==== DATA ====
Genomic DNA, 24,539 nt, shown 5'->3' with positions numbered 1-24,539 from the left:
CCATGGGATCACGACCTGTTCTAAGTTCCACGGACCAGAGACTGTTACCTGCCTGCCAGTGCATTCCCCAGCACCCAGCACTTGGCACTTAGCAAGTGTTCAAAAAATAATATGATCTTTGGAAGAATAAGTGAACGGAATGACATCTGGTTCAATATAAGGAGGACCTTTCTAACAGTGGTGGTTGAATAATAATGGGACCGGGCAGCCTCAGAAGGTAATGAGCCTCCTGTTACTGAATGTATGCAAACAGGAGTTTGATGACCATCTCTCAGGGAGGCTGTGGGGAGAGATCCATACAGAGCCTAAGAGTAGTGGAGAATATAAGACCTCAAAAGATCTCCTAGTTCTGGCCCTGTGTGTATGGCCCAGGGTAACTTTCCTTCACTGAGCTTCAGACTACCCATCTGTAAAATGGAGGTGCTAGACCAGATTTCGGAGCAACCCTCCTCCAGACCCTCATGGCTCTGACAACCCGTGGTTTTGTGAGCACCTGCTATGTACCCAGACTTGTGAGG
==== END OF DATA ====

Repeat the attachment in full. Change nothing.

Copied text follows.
Genomic DNA, 24,539 nt, shown 5'->3' with positions numbered 1-24,539 from the left:
CCATGGGATCACGACCTGTTCTAAGTTCCACGGACCAGAGACTGTTACCTGCCTGCCAGTGCATTCCCCAGCACCCAGCACTTGGCACTTAGCAAGTGTTCAAAAAATAATATGATCTTTGGAAGAATAAGTGAACGGAATGACATCTGGTTCAATATAAGGAGGACCTTTCTAACAGTGGTGGTTGAATAATAATGGGACCGGGCAGCCTCAGAAGGTAATGAGCCTCCTGTTACTGAATGTATGCAAACAGGAGTTTGATGACCATCTCTCAGGGAGGCTGTGGGGAGAGATCCATACAGAGCCTAAGAGTAGTGGAGAATATAAGACCTCAAAAGATCTCCTAGTTCTGGCCCTGTGTGTATGGCCCAGGGTAACTTTCCTTCACTGAGCTTCAGACTACCCATCTGTAAAATGGAGGTGCTAGACCAGATTTCGGAGCAACCCTCCTCCAGACCCTCATGGCTCTGACAACCCGTGGTTTTGTGAGCACCTGCTATGTACCCAGACTTGTGAGG